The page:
28 March 2013


     The year 2013 has been a very busy one for Irish genealogy, with The Gathering and Ireland Reaching Out spearheading increased Irish interest in family history. The effect is being felt online, too, with new releases of databases and digitized images (see my previous post regarding PRONI's release of its Valuation Revision Books:  http://irishfamilyresearch.blogspot.com/2013/03/now-online-proni-places-valuation.html ).  Also in the news this week is the revision and relaunch of the genealogy website of the  Irish government's Department of Arts, Heritage, and the Gaeltacht. The revised website offers a new search engine that will search multiple databases with each search. Researchers will no longer have to go to each database and duplicate their searches. The new site offers more guidance and general information for family historians, also. Find IrishGenealogy.ie here:

26 March 2013


     The Public Record Office of Northern Ireland (PRONI) has placed the Valuation Revision Books' images online with a searchable index. The placename index can be searched by county, city, parish, or townland. The counties available are Antrim, Armagh, Down, Fermanagh, Londonderry, and Tyrone. In all, 3856 volumes covering the period of 1864 through 1933 are now online. Forty four more are slated to be place online at a future date.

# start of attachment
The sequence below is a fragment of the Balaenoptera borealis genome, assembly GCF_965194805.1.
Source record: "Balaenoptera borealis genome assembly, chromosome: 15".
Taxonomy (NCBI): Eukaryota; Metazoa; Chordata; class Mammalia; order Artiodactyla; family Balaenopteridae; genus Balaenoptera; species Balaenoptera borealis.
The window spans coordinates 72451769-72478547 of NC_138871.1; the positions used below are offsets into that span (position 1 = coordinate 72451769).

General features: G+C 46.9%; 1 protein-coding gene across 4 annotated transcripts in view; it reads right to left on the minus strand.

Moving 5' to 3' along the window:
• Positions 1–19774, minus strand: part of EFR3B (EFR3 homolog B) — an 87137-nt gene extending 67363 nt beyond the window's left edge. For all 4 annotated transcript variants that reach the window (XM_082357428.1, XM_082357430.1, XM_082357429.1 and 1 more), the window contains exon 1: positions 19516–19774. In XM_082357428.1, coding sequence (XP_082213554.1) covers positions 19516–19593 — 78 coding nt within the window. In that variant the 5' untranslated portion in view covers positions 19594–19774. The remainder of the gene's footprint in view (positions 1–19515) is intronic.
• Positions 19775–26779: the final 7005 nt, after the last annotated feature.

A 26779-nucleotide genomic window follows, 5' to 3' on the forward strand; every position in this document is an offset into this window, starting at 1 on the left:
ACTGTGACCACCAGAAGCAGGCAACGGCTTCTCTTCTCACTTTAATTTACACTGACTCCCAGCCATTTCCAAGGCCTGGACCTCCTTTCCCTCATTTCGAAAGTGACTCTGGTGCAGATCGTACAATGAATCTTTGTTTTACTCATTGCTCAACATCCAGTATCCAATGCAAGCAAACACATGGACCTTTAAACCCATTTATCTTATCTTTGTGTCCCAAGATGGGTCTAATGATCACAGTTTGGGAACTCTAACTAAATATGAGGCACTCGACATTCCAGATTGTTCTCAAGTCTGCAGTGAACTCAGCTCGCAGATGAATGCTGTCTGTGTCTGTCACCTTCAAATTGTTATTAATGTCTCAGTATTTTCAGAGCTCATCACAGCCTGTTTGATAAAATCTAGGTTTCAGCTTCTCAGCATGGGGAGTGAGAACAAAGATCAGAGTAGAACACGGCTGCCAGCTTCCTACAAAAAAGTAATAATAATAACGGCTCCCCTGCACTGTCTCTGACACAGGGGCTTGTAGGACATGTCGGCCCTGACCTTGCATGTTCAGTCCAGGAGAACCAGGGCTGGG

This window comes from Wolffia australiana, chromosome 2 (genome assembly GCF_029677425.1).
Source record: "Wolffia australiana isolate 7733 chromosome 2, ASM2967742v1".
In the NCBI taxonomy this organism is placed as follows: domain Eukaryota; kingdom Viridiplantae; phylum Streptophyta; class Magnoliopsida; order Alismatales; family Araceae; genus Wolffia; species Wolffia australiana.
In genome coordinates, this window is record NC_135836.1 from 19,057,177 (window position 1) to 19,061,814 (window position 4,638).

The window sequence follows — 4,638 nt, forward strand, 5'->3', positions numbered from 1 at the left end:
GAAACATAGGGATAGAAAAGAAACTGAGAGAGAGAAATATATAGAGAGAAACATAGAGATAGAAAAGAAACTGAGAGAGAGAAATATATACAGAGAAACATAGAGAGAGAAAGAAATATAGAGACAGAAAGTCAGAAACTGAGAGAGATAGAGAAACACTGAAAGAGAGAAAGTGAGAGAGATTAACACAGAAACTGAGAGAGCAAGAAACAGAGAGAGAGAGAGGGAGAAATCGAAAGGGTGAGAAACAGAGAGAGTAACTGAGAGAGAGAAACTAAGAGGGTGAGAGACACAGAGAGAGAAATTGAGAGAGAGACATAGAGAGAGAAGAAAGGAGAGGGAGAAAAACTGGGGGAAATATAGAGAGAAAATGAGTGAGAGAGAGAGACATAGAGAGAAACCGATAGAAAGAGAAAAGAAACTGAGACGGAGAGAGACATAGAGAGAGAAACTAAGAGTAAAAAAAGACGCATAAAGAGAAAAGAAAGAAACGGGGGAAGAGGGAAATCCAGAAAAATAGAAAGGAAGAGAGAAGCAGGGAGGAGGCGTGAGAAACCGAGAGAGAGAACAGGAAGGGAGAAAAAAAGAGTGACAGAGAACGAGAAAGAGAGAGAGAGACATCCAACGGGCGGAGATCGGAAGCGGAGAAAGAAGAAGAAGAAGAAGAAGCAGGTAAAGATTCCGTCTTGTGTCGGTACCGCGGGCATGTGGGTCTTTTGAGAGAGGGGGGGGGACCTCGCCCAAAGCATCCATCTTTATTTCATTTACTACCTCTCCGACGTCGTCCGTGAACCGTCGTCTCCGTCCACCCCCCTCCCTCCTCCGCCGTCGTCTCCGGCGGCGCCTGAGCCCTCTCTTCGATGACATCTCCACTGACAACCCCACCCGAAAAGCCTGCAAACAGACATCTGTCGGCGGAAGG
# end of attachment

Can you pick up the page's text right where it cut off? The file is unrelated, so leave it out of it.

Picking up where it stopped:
The Revision Books contain yearly updates on Griffith's Valuation, which was a recording of property in Ireland originally taken from 1848 to 1864. Although the Valuation was aimed at recording facts about every parcel of land in Ireland, it is of tremendous importance to genealogists because it also records owners, lessors, and occupiers.
      Search the PRONI Revision Books database at    http://www.proni.gov.uk/index/search_the_archives/val12b.htm
Search the Griffith's Valuation:

23 March 2013


     Does your Irish family tree chart have blank spaces at about 1800? Are you wondering if DNA testing would help you break through this common brick wall in your research?
      Dr. Maurice Gleeson, co-administrator of the Spearin Surname Project, gave a lecture on March 20th at the National Library of Ireland on DNA: BRICK WALL BUSTER? on behalf of the Irish Genealogical Research Society (IRGS). For those of us who could not fly to Dublin to attend this very informative lecture, Dr. Gleeson has placed a video version on You Tube: